EU parliament slams slow progress in Brexit talks
The European Parliament Tuesday adopted its advisory motion on Brexit, with the European Commission President Jean-Claude Juncker urging greater clarity from the U.K. on key issues before talks move on to the second phase.
The non-binding motion was backed by 557 members of European Parliament, while 92 were against it and there were also 29 abstentions.
The U.K. wants to start a second phase of negotiations with EU that would outline Britain's future relation with the bloc, including policies over trade and single market access.
The resolution urged the EU leaders to hold off on expanding the talks at a summit of EU leaders on Oct.19-20 unless there was a "major breakthrough", noting that not enough progress had been made on key separation issues such as: guarantees on citizen's rights, financial settlement and the Irish border.
It also accused the U.K. of having "seriously impeded" talks over money through a lack of "clear proposals".
Addressing the European Parliament in Strasbourg, Juncker said negotiations had made "good progress" on the issue of citizens' rights but not on priority issues such as the "indispensable" role of the European Court of Justice.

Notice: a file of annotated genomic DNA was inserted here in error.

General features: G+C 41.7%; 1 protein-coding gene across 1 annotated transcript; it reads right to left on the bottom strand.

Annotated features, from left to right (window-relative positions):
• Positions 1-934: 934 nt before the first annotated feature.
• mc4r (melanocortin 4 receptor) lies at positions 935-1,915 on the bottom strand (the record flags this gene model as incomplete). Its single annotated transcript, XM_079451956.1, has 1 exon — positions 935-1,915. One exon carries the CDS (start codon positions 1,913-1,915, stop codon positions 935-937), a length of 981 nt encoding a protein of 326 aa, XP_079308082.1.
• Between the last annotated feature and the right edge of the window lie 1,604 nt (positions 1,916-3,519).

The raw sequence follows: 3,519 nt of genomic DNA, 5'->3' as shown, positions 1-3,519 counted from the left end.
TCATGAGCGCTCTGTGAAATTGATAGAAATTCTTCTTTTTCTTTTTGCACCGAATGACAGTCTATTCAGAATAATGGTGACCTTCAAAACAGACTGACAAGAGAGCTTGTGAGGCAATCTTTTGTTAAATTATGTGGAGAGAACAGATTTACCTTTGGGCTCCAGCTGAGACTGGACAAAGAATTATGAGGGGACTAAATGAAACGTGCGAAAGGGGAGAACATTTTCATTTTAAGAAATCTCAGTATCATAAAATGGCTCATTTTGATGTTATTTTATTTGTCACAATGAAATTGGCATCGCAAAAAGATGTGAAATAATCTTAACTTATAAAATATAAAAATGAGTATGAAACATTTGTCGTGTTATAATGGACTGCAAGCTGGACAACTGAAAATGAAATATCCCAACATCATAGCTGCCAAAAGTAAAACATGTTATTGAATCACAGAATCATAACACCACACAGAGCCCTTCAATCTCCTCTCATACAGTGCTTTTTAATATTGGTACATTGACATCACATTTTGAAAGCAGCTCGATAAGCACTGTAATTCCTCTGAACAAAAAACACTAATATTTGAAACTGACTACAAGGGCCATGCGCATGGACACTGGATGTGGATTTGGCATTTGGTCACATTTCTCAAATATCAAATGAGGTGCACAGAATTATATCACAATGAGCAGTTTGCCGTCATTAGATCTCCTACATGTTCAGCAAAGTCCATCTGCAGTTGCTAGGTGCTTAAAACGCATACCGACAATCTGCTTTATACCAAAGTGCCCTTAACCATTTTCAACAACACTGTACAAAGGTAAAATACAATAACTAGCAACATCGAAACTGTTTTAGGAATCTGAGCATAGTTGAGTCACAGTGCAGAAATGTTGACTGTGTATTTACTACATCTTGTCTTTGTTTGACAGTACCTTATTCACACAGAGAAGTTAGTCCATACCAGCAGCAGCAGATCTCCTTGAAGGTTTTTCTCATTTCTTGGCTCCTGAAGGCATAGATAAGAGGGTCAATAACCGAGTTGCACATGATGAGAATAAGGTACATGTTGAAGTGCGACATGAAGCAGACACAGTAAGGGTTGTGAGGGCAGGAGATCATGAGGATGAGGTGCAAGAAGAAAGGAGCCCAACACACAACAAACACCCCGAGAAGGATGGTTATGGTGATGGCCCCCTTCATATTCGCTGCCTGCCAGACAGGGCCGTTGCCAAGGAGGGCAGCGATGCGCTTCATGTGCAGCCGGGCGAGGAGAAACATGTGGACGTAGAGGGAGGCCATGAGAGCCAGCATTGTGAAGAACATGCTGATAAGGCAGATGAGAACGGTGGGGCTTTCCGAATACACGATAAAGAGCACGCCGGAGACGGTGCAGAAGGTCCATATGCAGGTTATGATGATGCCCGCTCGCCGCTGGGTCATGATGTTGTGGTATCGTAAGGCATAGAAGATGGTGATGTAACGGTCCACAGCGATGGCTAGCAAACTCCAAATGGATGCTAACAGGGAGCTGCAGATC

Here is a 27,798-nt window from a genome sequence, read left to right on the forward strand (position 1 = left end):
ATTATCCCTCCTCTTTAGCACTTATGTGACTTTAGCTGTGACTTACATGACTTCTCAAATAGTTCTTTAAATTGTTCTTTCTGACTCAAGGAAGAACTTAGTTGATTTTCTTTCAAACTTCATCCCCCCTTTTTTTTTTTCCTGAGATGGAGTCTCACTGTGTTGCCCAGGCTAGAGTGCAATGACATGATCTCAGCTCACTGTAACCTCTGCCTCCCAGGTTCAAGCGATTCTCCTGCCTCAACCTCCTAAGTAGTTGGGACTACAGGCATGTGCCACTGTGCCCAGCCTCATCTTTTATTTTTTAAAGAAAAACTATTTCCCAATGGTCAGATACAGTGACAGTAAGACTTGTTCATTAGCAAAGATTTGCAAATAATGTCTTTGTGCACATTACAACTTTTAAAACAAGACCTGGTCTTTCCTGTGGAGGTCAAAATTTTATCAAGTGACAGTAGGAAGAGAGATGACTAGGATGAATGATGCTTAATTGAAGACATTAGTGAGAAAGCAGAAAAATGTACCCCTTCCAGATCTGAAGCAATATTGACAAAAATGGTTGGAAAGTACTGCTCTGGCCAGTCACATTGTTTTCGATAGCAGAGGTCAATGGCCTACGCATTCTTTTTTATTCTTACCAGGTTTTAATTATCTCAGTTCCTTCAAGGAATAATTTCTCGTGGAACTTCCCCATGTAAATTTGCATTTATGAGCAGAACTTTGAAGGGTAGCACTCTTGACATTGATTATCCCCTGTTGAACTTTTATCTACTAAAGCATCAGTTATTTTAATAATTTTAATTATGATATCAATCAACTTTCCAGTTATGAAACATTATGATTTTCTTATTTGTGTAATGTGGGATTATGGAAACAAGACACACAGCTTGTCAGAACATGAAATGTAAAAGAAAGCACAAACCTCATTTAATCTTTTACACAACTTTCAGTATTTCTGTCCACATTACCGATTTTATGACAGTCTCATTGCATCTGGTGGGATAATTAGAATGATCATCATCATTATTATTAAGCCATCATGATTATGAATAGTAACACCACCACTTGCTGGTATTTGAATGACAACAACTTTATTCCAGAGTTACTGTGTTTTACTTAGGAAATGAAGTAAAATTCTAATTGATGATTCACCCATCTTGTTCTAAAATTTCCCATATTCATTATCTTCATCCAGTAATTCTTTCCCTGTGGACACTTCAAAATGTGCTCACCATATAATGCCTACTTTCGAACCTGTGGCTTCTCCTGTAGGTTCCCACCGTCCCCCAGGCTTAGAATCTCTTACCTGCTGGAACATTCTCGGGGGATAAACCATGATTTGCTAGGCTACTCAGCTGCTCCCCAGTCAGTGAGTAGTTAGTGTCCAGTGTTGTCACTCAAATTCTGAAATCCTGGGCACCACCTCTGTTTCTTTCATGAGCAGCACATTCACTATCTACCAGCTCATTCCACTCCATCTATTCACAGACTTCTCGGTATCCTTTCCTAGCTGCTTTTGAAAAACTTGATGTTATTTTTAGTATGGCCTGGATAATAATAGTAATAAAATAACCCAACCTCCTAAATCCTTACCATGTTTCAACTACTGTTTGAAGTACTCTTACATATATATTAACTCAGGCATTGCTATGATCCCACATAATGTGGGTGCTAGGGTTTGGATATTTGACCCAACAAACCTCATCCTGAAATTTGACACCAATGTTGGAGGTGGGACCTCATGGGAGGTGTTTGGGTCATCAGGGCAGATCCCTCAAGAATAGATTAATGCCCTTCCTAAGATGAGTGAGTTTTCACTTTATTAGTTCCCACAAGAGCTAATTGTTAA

"When it comes to Brexit, we still cannot talk about the future with any real clarity," Juncker said.
"This is because a condition of Article 50 and the mandate given to us by the leaders of the EU27 are very clear: we first need to agree on the terms of the divorce and then we see if we can half-lovingly find each other again."
He also welcomed British Premier Theresa May's recognition that the U.K. had to honor its financial obligations, but added: "The devil will, as always, be in the detail."
"The taxpayers of the EU27 should not pay for the British decision."
The EU chief Brexit negotiator, Michel Barnier, said May had given the EU "some openings" in her Florence speech but he called for a reflection of these in "specific proposals" and warned there were "still serious divergences", especially on a financial settlement.
The next round of negotiations will resume next Monday. Any withdrawal agreement at the end of the U.K.-EU negotiations will need to win the approval of the European Parliament.
The U.K. is set to leave the EU in March 2019, ending its 44-year membership of the bloc.